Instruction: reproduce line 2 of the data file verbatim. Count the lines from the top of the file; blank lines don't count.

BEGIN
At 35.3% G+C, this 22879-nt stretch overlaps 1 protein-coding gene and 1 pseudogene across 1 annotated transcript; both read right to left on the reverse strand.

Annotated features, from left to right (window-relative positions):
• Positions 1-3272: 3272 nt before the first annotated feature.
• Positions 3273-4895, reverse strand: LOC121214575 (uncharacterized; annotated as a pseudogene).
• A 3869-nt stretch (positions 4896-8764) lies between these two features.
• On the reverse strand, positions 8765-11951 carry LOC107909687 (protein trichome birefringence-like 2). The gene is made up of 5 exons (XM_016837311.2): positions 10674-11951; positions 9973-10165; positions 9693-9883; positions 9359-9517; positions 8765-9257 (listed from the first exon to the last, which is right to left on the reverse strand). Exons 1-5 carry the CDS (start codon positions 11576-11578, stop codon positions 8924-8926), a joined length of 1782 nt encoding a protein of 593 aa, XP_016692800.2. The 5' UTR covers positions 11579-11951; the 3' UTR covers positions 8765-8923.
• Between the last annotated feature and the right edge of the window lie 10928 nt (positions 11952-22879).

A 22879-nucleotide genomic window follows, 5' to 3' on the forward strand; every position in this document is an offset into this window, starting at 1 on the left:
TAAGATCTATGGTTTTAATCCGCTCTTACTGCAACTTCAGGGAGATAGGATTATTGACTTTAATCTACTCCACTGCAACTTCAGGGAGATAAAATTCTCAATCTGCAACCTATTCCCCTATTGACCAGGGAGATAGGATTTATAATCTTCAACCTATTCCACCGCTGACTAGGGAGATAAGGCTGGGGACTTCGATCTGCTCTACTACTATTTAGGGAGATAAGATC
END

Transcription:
Annotated features, from left to right (window-relative positions):